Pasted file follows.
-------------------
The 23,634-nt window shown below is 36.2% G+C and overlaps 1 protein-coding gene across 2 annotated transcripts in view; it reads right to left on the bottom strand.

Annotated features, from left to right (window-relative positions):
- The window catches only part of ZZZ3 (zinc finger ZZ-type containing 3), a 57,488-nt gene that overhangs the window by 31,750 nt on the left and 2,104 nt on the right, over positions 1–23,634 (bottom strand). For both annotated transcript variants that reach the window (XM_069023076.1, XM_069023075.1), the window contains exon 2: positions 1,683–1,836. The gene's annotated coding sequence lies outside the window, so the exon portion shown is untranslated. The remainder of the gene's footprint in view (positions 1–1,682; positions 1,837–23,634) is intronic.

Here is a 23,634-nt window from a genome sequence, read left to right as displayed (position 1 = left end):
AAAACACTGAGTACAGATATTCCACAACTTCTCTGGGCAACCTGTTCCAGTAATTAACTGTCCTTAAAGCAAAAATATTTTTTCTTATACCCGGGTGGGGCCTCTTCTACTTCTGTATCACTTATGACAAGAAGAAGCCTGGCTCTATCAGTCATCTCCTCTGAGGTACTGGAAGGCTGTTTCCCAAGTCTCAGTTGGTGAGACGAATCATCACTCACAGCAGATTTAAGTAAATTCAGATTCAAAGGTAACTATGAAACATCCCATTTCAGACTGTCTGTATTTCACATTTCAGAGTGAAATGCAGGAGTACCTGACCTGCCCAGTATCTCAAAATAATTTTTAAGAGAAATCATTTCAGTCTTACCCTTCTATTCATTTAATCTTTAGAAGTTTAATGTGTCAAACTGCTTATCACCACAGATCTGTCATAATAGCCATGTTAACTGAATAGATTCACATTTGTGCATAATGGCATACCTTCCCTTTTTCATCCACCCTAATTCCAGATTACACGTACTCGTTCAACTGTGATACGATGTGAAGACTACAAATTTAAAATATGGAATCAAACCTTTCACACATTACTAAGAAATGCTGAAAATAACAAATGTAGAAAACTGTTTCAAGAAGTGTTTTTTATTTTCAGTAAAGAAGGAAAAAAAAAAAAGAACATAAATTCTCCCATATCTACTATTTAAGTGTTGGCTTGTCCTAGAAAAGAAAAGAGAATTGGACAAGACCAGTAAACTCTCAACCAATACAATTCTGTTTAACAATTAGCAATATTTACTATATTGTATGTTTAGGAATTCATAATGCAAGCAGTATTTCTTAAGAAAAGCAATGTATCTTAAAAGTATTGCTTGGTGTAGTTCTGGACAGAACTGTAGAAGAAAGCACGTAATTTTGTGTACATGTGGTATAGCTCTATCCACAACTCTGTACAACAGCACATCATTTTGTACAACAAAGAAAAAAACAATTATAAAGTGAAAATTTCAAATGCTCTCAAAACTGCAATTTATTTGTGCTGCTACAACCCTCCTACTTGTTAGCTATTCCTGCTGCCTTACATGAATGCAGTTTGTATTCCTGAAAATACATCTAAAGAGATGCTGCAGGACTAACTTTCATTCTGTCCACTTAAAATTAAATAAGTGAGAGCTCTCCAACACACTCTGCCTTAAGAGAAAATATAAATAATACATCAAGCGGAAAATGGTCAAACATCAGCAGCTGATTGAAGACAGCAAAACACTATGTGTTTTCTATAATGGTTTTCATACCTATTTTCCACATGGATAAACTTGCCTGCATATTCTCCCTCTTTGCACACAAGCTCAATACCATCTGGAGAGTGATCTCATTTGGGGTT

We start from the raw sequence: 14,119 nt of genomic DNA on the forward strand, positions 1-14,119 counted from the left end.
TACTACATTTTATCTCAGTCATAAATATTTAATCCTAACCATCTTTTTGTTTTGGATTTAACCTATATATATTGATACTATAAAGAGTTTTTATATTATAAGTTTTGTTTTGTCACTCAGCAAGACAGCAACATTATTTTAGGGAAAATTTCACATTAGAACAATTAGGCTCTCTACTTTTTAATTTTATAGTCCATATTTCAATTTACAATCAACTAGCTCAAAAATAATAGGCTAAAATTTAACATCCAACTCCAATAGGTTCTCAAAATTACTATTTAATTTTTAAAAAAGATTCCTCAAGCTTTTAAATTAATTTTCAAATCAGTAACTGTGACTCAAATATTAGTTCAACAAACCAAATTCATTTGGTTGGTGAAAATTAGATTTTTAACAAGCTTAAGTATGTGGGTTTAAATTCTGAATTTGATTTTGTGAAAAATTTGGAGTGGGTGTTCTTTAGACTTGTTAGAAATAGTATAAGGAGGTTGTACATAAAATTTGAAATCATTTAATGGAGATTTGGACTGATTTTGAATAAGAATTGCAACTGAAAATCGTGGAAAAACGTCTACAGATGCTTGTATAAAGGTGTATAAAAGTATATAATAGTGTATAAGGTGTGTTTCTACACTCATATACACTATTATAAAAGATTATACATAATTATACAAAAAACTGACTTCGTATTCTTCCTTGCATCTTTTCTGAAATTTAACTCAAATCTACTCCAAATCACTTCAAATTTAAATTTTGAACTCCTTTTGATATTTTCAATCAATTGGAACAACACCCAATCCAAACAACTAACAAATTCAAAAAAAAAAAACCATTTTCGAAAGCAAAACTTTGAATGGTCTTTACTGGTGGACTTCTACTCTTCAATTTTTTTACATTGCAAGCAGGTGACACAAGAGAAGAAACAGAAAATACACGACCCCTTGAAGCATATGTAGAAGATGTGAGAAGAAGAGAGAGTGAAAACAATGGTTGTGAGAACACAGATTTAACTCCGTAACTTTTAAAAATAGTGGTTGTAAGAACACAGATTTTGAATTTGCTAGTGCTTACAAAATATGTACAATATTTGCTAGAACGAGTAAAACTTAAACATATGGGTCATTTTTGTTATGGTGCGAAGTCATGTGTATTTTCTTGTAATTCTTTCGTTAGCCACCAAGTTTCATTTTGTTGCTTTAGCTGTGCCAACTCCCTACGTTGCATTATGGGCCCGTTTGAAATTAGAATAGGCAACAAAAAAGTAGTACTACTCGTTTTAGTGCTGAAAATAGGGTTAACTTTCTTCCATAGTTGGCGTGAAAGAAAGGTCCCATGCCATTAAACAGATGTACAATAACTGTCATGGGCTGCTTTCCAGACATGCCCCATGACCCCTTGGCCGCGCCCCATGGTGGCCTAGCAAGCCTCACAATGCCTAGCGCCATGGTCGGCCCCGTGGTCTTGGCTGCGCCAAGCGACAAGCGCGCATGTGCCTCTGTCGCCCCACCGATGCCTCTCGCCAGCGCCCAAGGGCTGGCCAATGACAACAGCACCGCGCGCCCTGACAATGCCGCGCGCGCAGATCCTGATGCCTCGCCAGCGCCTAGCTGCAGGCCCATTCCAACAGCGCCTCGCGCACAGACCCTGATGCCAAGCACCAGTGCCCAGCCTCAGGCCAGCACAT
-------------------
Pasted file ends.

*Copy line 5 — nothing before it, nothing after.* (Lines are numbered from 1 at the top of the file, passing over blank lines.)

AAAACACTGAGTACAGATATTCCACAACTTCTCTGGGCAACCTGTTCCAGTAATTAACTGTCCTTAAAGCAAAAATATTTTTTCTTATACCCGGGTGGGGCCTCTTCTACTTCTGTATCACTTATGACAAGAAGAAGCCTGGCTCTATCAGTCATCTCCTCTGAGGTACTGGAAGGCTGTTTCCCAAGTCTCAGTTGGTGAGACGAATCATCACTCACAGCAGATTTAAGTAAATTCAGATTCAAAGGTAACTATGAAACATCCCATTTCAGACTGTCTGTATTTCACATTTCAGAGTGAAATGCAGGAGTACCTGACCTGCCCAGTATCTCAAAATAATTTTTAAGAGAAATCATTTCAGTCTTACCCTTCTATTCATTTAATCTTTAGAAGTTTAATGTGTCAAACTGCTTATCACCACAGATCTGTCATAATAGCCATGTTAACTGAATAGATTCACATTTGTGCATAATGGCATACCTTCCCTTTTTCATCCACCCTAATTCCAGATTACACGTACTCGTTCAACTGTGATACGATGTGAAGACTACAAATTTAAAATATGGAATCAAACCTTTCACACATTACTAAGAAATGCTGAAAATAACAAATGTAGAAAACTGTTTCAAGAAGTGTTTTTTATTTTCAGTAAAGAAGGAAAAAAAAAAAAGAACATAAATTCTCCCATATCTACTATTTAAGTGTTGGCTTGTCCTAGAAAAGAAAAGAGAATTGGACAAGACCAGTAAACTCTCAACCAATACAATTCTGTTTAACAATTAGCAATATTTACTATATTGTATGTTTAGGAATTCATAATGCAAGCAGTATTTCTTAAGAAAAGCAATGTATCTTAAAAGTATTGCTTGGTGTAGTTCTGGACAGAACTGTAGAAGAAAGCACGTAATTTTGTGTACATGTGGTATAGCTCTATCCACAACTCTGTACAACAGCACATCATTTTGTACAACAAAGAAAAAAACAATTATAAAGTGAAAATTTCAAATGCTCTCAAAACTGCAATTTATTTGTGCTGCTACAACCCTCCTACTTGTTAGCTATTCCTGCTGCCTTACATGAATGCAGTTTGTATTCCTGAAAATACATCTAAAGAGATGCTGCAGGACTAACTTTCATTCTGTCCACTTAAAATTAAATAAGTGAGAGCTCTCCAACACACTCTGCCTTAAGAGAAAATATAAATAATACATCAAGCGGAAAATGGTCAAACATCAGCAGCTGATTGAAGACAGCAAAACACTATGTGTTTTCTATAATGGTTTTCATACCTATTTTCCACATGGATAAACTTGCCTGCATATTCTCCCTCTTTGCACACAAGCTCAATACCATCTGGAGAGTGATCTCATTTGGGGTT